Saint Ignatius High School

I Believe...Now What?

This week, Tom Healey walks us through what he teaches in his senior capstone course: fixating on the cross and living out our faith. It's one thing to believe that Jesus rose from the dead, but as Catholics we are called to do more. Read this week's blog to see how we can live out our faith and become people of Christ for all of humanity.

On the Wednesday of Holy Week, Pope Francis devoted the remarks of his weekly papal general audience to the topic of “The Crucifix, Well-spring of Hope.” As one who has been influenced by the teachings of Blessed Basil Moreau, I have been conditioned to see the inseparable nature of the Cross of Christ and our Eternal Hope.  Ave Crux, Spes Unica! “Hail the Cross, our only Hope!” is the motto of the Congregation of Holy Cross, founded by Moreau in the neighborhood of Sainte-Croix in Le Mans, France, in 1837.

I have built my Paschal Mystery class around this vision, and in his recent remarks, Pope Francis (without knowing it - or maybe…) backed up my approach. He said, “One image remained fixed in the minds of the disciples: the cross. That is where everything ended. That is where the end of everything was centered.” The focus in the first half of my senior capstone class is just that - the cross. We begin with the topic of the creation of the universe and move inexorably to Calvary, ending on the Wednesday of Holy Week with the (almost) conclusion of the film The Passion of the Christ.

When we return next week, the first thing we will do is watch the last ninety seconds of The Passion (spoiler alert: He rises), and then focus on the artifact known as the Shroud of Turin, believed by millions to be the burial cloth of Christ. This completes the first half of the course, and with it comes the asking of the only question that matters: Do you believe that Jesus really and truly rose from the dead?

I have been amazed over the years by how influential the film Jesus and the Shroud of Turin has been in moving a number of my seniors from the fence of Resurrection agnosticism to the fertile field of belief that Jesus “rose again on the third day in accordance with the Scriptures.” Maybe the testimony of people from Duke University and the NASA Jet Propulsion Lab at the California Institute of Technology has something to do with it, but maybe it is simply that they have finally been given enough rational evidence to enable them to believe what they have always felt in their hearts.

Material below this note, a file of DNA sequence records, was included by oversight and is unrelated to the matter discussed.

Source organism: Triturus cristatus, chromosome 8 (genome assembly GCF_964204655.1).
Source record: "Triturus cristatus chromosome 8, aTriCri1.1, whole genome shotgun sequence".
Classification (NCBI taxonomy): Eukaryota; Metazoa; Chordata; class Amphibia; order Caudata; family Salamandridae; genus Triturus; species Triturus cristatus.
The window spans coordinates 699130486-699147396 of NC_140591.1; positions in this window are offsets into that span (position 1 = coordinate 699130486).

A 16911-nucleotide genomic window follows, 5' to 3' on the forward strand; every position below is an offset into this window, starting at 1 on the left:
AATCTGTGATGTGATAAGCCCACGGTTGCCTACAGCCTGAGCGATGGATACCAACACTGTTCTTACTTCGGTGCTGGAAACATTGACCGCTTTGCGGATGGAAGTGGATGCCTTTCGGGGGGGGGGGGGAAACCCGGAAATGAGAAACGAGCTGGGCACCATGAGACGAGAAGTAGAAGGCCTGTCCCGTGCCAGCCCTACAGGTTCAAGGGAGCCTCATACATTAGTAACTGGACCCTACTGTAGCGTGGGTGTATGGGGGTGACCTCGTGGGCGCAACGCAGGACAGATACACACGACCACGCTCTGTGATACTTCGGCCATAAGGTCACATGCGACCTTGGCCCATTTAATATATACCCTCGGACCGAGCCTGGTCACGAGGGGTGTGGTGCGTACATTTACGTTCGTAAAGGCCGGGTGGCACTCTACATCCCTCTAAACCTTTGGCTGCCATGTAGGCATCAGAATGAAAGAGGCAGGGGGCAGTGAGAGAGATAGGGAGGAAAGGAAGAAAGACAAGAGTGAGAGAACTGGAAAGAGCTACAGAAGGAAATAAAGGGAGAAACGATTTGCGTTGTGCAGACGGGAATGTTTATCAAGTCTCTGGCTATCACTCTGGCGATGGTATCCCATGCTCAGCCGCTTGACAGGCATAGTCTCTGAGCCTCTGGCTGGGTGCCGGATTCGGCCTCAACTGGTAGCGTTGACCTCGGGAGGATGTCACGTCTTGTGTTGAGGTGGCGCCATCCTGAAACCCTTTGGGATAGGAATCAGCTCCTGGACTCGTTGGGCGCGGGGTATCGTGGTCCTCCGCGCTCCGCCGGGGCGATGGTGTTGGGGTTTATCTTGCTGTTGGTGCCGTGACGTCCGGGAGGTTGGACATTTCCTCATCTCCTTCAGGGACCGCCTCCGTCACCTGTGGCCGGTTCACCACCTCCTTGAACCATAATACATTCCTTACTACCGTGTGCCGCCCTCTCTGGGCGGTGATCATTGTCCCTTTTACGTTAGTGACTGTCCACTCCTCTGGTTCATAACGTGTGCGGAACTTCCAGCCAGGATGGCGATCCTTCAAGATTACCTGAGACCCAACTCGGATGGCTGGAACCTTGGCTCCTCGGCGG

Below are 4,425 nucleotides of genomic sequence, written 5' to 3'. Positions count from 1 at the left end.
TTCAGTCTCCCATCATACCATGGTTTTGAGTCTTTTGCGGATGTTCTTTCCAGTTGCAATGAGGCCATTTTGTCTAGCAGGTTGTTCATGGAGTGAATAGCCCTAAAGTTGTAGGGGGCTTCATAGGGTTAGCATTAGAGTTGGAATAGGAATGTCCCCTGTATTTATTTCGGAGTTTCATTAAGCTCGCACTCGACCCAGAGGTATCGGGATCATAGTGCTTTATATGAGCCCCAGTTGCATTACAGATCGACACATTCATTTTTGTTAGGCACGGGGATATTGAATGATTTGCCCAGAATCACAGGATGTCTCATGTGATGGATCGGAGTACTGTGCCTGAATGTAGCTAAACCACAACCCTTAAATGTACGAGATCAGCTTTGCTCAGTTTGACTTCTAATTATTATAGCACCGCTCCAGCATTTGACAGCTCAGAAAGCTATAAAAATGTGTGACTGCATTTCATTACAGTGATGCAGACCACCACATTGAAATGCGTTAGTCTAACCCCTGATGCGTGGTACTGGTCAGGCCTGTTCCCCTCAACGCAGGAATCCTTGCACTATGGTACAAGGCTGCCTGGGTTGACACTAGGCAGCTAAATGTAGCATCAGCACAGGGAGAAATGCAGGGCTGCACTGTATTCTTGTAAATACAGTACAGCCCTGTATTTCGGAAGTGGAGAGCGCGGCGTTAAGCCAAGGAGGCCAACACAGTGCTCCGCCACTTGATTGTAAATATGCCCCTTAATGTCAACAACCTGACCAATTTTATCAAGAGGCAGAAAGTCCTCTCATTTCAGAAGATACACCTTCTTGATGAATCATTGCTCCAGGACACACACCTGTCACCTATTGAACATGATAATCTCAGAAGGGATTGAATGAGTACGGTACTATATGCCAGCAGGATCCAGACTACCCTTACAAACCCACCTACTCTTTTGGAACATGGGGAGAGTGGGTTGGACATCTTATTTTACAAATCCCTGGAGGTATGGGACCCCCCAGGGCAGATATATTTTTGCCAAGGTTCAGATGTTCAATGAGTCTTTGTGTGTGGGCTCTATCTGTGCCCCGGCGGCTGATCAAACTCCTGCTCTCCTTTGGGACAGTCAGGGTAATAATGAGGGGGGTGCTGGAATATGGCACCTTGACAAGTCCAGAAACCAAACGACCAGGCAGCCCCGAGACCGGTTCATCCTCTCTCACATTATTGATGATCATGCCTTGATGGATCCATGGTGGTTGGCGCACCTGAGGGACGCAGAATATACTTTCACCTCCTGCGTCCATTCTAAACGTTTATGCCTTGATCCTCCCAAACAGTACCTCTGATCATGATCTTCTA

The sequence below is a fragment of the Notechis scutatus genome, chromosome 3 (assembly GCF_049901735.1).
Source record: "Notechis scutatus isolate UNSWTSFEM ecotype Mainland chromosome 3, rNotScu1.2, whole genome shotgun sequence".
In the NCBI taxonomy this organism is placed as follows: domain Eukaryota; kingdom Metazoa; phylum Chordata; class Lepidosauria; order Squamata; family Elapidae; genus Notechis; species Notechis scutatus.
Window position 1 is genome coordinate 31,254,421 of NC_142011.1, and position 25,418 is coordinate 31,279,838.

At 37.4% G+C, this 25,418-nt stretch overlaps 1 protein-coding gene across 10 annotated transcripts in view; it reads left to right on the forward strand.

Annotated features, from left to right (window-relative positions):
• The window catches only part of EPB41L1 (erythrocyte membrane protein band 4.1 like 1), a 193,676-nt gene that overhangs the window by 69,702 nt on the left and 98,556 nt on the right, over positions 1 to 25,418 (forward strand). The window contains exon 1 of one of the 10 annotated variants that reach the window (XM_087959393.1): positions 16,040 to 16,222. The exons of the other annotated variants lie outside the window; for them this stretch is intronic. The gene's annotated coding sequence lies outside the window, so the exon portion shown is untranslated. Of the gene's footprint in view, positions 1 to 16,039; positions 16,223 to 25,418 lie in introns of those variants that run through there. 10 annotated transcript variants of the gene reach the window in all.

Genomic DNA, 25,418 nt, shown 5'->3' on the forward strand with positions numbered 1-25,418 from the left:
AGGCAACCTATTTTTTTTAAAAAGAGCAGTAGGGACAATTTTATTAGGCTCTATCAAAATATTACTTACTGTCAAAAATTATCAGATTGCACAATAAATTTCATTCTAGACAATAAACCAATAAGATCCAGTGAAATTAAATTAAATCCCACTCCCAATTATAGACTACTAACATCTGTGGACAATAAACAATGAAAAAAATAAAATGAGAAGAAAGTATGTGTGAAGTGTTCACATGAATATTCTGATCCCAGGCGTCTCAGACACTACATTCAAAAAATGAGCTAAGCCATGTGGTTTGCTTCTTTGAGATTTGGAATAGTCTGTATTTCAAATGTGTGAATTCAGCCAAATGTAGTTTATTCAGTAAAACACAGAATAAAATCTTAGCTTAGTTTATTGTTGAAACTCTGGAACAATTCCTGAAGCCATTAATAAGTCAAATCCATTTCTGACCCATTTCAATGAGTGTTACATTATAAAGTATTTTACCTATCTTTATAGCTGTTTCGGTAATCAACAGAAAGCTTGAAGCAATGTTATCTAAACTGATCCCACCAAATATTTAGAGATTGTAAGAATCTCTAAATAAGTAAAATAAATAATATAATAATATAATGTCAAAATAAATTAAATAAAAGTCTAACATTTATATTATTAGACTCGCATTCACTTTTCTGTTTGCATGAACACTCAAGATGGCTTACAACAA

The final stage of the course is concerned with answering the second most important question that can be asked: Now what? Sure, it is great to believe that Jesus rose from the dead and to draw all of the wonderful theological and philosophical conclusions that flow from that belief, but a Catholic needs to do more. We can do worse than to follow the teaching given in the Letter of St. James: “For just as a body without a spirit is dead, so also faith without works is dead.” Tying the Resurrection - the reuniting of the body and spirit of Jesus Christ - to the Christian life is the perfect approach to the topic of so much disunity in the Church over the past half-millenium.

Our “Now what?” approach in class mirrors what I see as the approach that the Apostles must have taken. Now what? Go back and focus on what Jesus said in His ministry, especially in His public ministry. Jesus said many things privately to the Apostles, with the Last Supper Discourses in the Gospel, according to St. John, being the most profound and important. Yet, for the purpose of telling the faithful how to live their lives, the Apostles needed to look to events like the Sermon on the Mount where, as James Joyce might remark, “Here came everybody.”  

To spend the second half of a semester on one sermon might seem to be a bit of overkill, but such is not the case. Every year there is something that Jesus said to the crowd that provides each of my students with their “aha” moment, and there is no way to reach that moment other than to examine the words of Jesus with great precision.

For each of us, the Easter Season provides that movement from the Cross to Hope, and should help us to focus on the essential and challenging teaching found in the Sermon on the Mount [Mt. 5:1-7:27, or the similar Sermon on the Plain, Lk. 6:20-49]. And maybe going back to Pope Francis and his beautiful words - especially about the sadness that he sees on the faces of so many people “talking to themselves, people walking alone with their cell phones, but without peace, without hope.” - will bring us to that place where we can, with Easter joy, echo the words of Bl. Basil Moreau: Hail the Cross, our only Hope!



[General Audience of 5 April 2023 - Catechesis. “The Crucifix, well-spring of hope” | Francis]